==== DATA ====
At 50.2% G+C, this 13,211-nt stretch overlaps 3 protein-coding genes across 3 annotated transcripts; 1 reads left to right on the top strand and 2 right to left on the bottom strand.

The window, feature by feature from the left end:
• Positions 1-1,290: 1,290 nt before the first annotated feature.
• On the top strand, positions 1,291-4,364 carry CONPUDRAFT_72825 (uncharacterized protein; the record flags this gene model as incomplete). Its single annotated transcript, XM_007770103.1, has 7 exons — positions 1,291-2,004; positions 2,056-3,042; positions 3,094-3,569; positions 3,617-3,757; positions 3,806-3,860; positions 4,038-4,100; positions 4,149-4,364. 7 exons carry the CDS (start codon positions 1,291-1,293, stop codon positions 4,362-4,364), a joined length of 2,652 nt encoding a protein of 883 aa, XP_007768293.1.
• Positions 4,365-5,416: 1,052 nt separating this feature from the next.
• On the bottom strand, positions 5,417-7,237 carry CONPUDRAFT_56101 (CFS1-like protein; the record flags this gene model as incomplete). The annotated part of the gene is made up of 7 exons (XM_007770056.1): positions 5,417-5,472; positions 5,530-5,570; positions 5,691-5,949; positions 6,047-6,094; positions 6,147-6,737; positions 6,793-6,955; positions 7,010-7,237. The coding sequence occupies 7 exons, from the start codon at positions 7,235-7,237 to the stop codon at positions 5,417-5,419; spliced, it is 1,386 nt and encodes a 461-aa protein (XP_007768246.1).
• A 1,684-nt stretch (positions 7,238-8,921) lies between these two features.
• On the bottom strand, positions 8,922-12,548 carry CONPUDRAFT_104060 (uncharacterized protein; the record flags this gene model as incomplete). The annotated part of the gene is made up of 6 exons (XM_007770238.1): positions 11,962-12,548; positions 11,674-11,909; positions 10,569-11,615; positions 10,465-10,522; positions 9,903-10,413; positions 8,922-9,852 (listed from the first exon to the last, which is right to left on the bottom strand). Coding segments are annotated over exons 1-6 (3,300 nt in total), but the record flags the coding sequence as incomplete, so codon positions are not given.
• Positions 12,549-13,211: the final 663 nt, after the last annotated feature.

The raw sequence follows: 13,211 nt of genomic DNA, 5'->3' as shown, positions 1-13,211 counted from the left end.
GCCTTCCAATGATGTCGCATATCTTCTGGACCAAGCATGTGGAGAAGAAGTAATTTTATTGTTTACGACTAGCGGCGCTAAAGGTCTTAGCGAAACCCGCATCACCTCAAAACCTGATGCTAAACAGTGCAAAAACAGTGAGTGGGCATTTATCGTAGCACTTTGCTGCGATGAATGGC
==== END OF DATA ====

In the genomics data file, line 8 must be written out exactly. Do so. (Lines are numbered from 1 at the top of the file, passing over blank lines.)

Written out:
• On the bottom strand, positions 8,922-12,548 carry CONPUDRAFT_104060 (uncharacterized protein; the record flags this gene model as incomplete). The annotated part of the gene is made up of 6 exons (XM_007770238.1): positions 11,962-12,548; positions 11,674-11,909; positions 10,569-11,615; positions 10,465-10,522; positions 9,903-10,413; positions 8,922-9,852 (listed from the first exon to the last, which is right to left on the bottom strand). Coding segments are annotated over exons 1-6 (3,300 nt in total), but the record flags the coding sequence as incomplete, so codon positions are not given.